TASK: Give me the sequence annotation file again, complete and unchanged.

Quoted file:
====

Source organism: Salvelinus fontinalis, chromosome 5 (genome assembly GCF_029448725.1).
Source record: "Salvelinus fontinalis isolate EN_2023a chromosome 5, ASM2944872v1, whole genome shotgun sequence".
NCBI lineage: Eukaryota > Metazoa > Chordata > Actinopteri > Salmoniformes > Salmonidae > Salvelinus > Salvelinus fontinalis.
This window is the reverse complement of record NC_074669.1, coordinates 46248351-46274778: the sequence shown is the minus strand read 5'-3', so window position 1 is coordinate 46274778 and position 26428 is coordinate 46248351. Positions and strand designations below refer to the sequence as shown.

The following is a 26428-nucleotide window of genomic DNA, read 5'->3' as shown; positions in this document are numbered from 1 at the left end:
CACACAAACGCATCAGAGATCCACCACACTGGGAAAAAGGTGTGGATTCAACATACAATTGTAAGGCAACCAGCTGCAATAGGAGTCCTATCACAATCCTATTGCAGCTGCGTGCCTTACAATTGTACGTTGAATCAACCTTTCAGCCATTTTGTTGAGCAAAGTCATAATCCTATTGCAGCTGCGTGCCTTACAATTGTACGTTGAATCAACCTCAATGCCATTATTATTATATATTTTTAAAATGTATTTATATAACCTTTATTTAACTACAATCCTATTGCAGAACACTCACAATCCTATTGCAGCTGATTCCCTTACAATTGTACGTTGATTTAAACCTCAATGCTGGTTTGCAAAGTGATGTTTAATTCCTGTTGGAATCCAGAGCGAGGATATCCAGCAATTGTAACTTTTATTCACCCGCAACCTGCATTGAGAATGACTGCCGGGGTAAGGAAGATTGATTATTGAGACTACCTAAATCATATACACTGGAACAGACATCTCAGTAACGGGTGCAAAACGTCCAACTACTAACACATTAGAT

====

Source organism: Salvelinus fontinalis, chromosome 5 (genome assembly GCF_029448725.1).
Source record: "Salvelinus fontinalis isolate EN_2023a chromosome 5, ASM2944872v1, whole genome shotgun sequence".
NCBI lineage: Eukaryota > Metazoa > Chordata > Actinopteri > Salmoniformes > Salmonidae > Salvelinus > Salvelinus fontinalis.
This window is the reverse complement of record NC_074669.1, coordinates 46248351-46274778: the sequence shown is the minus strand read 5'-3', so window position 1 is coordinate 46274778 and position 26428 is coordinate 46248351. Positions and strand designations below refer to the sequence as shown.

The following is a 26428-nucleotide window of genomic DNA, read 5'->3' as shown; positions in this document are numbered from 1 at the left end:
CACACAAACGCATCAGAGATCCACCACACTGGGAAAAAGGTGTGGATTCAACATACAATTGTAAGGCAACCAGCTGCAATAGGAGTCCTATCACAATCCTATTGCAGCTGCGTGCCTTACAATTGTACGTTGAATCAACCTTTCAGCCATTTTGTTGAGCAAAGTCATAATCCTATTGCAGCTGCGTGCCTTACAATTGTACGTTGAATCAACCTCAATGCCATTATTATTATATATTTTTAAAATGTATTTATATAACCTTTATTTAACTACAATCCTATTGCAGAACACTCACAATCCTATTGCAGCTGATTCCCTTACAATTGTACGTTGATTTAAACCTCAATGCTGGTTTGCAAAGTGATGTTTAATTCCTGTTGGAATCCAGAGCGAGGATATCCAGCAATTGTAACTTTTATTCACCCGCAACCTGCATTGAGAATGACTGCCGGGGTAAGGAAGATTGATTATTGAGACTACCTAAATCATATACACTGGAACAGACATCTCAGTAACGGGTGCAAAACGTCCAACTACTAACACATTAGAT